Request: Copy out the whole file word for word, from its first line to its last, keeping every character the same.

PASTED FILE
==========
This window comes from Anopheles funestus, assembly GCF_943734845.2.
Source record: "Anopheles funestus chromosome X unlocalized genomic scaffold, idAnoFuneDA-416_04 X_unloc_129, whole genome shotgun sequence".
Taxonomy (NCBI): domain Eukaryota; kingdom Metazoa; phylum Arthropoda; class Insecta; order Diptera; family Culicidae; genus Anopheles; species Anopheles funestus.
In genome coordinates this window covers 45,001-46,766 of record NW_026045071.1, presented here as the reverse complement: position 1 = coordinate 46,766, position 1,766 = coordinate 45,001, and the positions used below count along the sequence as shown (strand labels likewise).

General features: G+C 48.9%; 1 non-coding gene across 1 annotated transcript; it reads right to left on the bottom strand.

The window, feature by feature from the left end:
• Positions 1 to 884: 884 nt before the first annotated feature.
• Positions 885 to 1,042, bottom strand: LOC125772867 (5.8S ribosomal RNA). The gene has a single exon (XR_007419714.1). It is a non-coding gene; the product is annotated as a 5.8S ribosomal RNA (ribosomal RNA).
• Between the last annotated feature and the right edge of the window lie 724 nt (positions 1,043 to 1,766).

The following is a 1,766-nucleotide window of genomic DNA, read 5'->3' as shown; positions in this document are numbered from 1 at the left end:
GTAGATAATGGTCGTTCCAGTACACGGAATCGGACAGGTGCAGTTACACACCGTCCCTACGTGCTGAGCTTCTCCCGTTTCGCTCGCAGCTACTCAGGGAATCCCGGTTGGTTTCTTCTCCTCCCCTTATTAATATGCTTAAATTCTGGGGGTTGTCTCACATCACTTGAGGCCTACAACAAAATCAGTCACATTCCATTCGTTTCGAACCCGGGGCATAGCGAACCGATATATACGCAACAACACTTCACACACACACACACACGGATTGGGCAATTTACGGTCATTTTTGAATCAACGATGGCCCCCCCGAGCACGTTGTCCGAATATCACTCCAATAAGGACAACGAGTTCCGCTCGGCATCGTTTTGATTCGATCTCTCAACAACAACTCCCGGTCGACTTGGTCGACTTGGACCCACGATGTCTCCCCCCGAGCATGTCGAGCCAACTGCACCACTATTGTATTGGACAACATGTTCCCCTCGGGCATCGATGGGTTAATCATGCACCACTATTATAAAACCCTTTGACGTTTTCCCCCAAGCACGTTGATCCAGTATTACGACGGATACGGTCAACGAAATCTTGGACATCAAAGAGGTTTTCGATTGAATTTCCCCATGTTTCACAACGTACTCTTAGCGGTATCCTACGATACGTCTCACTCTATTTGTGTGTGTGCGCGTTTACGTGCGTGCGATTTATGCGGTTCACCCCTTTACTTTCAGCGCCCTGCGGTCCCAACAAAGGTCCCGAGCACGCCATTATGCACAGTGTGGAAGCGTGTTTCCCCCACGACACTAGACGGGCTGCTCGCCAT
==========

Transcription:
This window comes from Anopheles funestus, assembly GCF_943734845.2.
Source record: "Anopheles funestus chromosome X unlocalized genomic scaffold, idAnoFuneDA-416_04 X_unloc_129, whole genome shotgun sequence".
Taxonomy (NCBI): domain Eukaryota; kingdom Metazoa; phylum Arthropoda; class Insecta; order Diptera; family Culicidae; genus Anopheles; species Anopheles funestus.
In genome coordinates this window covers 45,001-46,766 of record NW_026045071.1, presented here as the reverse complement: position 1 = coordinate 46,766, position 1,766 = coordinate 45,001, and the positions used below count along the sequence as shown (strand labels likewise).

General features: G+C 48.9%; 1 non-coding gene across 1 annotated transcript; it reads right to left on the bottom strand.

The window, feature by feature from the left end:
• Positions 1 to 884: 884 nt before the first annotated feature.
• Positions 885 to 1,042, bottom strand: LOC125772867 (5.8S ribosomal RNA). The gene has a single exon (XR_007419714.1). It is a non-coding gene; the product is annotated as a 5.8S ribosomal RNA (ribosomal RNA).
• Between the last annotated feature and the right edge of the window lie 724 nt (positions 1,043 to 1,766).

The following is a 1,766-nucleotide window of genomic DNA, read 5'->3' as shown; positions in this document are numbered from 1 at the left end:
GTAGATAATGGTCGTTCCAGTACACGGAATCGGACAGGTGCAGTTACACACCGTCCCTACGTGCTGAGCTTCTCCCGTTTCGCTCGCAGCTACTCAGGGAATCCCGGTTGGTTTCTTCTCCTCCCCTTATTAATATGCTTAAATTCTGGGGGTTGTCTCACATCACTTGAGGCCTACAACAAAATCAGTCACATTCCATTCGTTTCGAACCCGGGGCATAGCGAACCGATATATACGCAACAACACTTCACACACACACACACACGGATTGGGCAATTTACGGTCATTTTTGAATCAACGATGGCCCCCCCGAGCACGTTGTCCGAATATCACTCCAATAAGGACAACGAGTTCCGCTCGGCATCGTTTTGATTCGATCTCTCAACAACAACTCCCGGTCGACTTGGTCGACTTGGACCCACGATGTCTCCCCCCGAGCATGTCGAGCCAACTGCACCACTATTGTATTGGACAACATGTTCCCCTCGGGCATCGATGGGTTAATCATGCACCACTATTATAAAACCCTTTGACGTTTTCCCCCAAGCACGTTGATCCAGTATTACGACGGATACGGTCAACGAAATCTTGGACATCAAAGAGGTTTTCGATTGAATTTCCCCATGTTTCACAACGTACTCTTAGCGGTATCCTACGATACGTCTCACTCTATTTGTGTGTGTGCGCGTTTACGTGCGTGCGATTTATGCGGTTCACCCCTTTACTTTCAGCGCCCTGCGGTCCCAACAAAGGTCCCGAGCACGCCATTATGCACAGTGTGGAAGCGTGTTTCCCCCACGACACTAGACGGGCTGCTCGCCAT